The social organization of insect colonies indicates the importance of information that is usually not needed in solitary insects. Information about the presence and fertility of a queen strongly affects worker behavior and colony organization. Reproductive competition in colonies requires the correct assessment of each others' rank. All of this information about fertility status and/or dominance status can be encoded in the cuticular hydrocarbon profile of members of ant, wasp, and bee colonies. Understanding variations in these hydrocarbon profiles, their composition, and relation to fertility is key to the further understanding of the major property of eusocial insects, reproductive division of labor. Cuticular hydrocarbons are part of the lipid layer of the insect cuticle that protects from desiccation (Lockey, 1988) and are thus present in basically every social insect (see Chapter 6). Insects have the sensory apparatus to detect these profiles. So it is not surprising that they utilize variations in hydrocarbon profiles between individuals within and between species to detect various properties in other individuals, such as species identity, gender, colony membership (Howard and Blomquist, 1982, 2005; and various chapters in Part II of this book). In this chapter I will review the evidence indicating that hydrocarbon profiles are also used in colonies of ants, bees, and wasps for the regulation of reproduction. I will especially focus on patterns of variation in hydrocarbon profiles on the cuticle and the eggs in relation to fertility differences, which has not been done in such detail in previous reviews (Heinze, 2004; Monnin, 2006; Hefetz, 2007; Le Conte and Hefetz, 2008; Peeters and Liebig, 2009).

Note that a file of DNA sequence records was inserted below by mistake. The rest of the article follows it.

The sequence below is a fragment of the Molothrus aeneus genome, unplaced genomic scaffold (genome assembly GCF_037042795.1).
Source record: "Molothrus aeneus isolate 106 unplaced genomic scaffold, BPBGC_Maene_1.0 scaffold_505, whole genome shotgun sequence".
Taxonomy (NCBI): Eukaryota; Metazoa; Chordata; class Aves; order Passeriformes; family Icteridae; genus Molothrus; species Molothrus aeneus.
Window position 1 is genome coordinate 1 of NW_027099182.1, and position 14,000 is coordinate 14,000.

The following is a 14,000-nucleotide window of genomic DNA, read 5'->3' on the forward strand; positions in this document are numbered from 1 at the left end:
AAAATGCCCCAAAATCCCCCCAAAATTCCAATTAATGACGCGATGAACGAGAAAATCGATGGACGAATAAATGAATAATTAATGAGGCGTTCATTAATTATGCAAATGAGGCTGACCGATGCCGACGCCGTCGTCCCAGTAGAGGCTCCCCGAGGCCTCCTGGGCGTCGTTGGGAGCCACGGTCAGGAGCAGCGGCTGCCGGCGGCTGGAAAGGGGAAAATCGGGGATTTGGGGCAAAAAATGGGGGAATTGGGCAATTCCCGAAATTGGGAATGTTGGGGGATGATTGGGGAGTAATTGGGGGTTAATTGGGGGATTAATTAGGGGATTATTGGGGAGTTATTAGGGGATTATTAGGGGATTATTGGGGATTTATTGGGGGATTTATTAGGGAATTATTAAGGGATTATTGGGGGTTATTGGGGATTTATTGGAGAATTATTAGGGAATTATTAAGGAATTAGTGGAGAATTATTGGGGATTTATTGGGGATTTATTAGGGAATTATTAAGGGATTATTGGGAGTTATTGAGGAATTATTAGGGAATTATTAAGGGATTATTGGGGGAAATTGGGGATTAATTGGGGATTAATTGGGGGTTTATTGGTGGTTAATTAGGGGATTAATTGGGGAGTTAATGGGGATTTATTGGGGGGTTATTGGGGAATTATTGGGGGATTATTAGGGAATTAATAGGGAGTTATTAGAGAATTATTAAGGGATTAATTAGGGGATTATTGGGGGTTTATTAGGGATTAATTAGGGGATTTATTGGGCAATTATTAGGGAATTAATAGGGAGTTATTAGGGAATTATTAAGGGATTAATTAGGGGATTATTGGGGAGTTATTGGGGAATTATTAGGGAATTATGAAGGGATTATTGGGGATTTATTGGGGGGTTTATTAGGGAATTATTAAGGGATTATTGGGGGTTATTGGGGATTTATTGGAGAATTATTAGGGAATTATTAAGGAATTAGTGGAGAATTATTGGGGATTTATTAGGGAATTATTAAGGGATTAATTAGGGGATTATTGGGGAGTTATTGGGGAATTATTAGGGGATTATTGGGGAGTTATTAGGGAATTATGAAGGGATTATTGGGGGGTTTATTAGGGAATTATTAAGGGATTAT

|Original language||English (US)|
|Title of host publication||Insect Hydrocarbons Biology, Biochemistry, and Chemical Ecology|
|Publisher||Cambridge University Press|
|Number of pages||28|
|State||Published - Jan 1 2010|
ASJC Scopus subject areas
- Agricultural and Biological Sciences(all)